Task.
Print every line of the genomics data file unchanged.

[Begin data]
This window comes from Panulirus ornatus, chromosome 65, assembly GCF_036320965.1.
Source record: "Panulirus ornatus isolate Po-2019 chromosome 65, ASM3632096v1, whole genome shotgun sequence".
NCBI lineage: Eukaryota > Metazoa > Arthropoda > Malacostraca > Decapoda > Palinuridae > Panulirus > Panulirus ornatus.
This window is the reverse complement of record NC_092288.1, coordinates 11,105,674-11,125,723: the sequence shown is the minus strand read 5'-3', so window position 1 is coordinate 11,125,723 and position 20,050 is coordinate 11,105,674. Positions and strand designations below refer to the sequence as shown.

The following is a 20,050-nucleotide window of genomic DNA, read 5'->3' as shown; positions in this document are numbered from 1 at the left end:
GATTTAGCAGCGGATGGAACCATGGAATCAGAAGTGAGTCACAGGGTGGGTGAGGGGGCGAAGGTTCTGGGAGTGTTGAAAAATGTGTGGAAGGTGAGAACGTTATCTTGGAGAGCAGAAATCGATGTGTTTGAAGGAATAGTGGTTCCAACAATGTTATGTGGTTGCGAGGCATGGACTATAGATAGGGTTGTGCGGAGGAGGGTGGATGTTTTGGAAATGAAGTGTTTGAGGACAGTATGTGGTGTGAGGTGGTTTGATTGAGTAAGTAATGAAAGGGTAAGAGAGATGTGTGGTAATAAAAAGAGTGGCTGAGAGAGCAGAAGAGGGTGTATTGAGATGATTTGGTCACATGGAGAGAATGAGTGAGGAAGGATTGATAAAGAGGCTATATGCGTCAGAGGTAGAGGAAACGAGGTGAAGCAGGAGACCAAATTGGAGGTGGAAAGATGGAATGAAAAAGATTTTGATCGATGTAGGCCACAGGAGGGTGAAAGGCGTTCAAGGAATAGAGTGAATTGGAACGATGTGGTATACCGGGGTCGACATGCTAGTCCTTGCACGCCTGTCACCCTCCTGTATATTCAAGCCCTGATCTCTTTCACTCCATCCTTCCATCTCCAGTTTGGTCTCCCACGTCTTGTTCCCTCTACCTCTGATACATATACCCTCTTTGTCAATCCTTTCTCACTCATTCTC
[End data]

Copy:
This window comes from Panulirus ornatus, chromosome 65, assembly GCF_036320965.1.
Source record: "Panulirus ornatus isolate Po-2019 chromosome 65, ASM3632096v1, whole genome shotgun sequence".
NCBI lineage: Eukaryota > Metazoa > Arthropoda > Malacostraca > Decapoda > Palinuridae > Panulirus > Panulirus ornatus.
This window is the reverse complement of record NC_092288.1, coordinates 11,105,674-11,125,723: the sequence shown is the minus strand read 5'-3', so window position 1 is coordinate 11,125,723 and position 20,050 is coordinate 11,105,674. Positions and strand designations below refer to the sequence as shown.

The following is a 20,050-nucleotide window of genomic DNA, read 5'->3' as shown; positions in this document are numbered from 1 at the left end:
GATTTAGCAGCGGATGGAACCATGGAATCAGAAGTGAGTCACAGGGTGGGTGAGGGGGCGAAGGTTCTGGGAGTGTTGAAAAATGTGTGGAAGGTGAGAACGTTATCTTGGAGAGCAGAAATCGATGTGTTTGAAGGAATAGTGGTTCCAACAATGTTATGTGGTTGCGAGGCATGGACTATAGATAGGGTTGTGCGGAGGAGGGTGGATGTTTTGGAAATGAAGTGTTTGAGGACAGTATGTGGTGTGAGGTGGTTTGATTGAGTAAGTAATGAAAGGGTAAGAGAGATGTGTGGTAATAAAAAGAGTGGCTGAGAGAGCAGAAGAGGGTGTATTGAGATGATTTGGTCACATGGAGAGAATGAGTGAGGAAGGATTGATAAAGAGGCTATATGCGTCAGAGGTAGAGGAAACGAGGTGAAGCAGGAGACCAAATTGGAGGTGGAAAGATGGAATGAAAAAGATTTTGATCGATGTAGGCCACAGGAGGGTGAAAGGCGTTCAAGGAATAGAGTGAATTGGAACGATGTGGTATACCGGGGTCGACATGCTAGTCCTTGCACGCCTGTCACCCTCCTGTATATTCAAGCCCTGATCTCTTTCACTCCATCCTTCCATCTCCAGTTTGGTCTCCCACGTCTTGTTCCCTCTACCTCTGATACATATACCCTCTTTGTCAATCCTTTCTCACTCATTCTC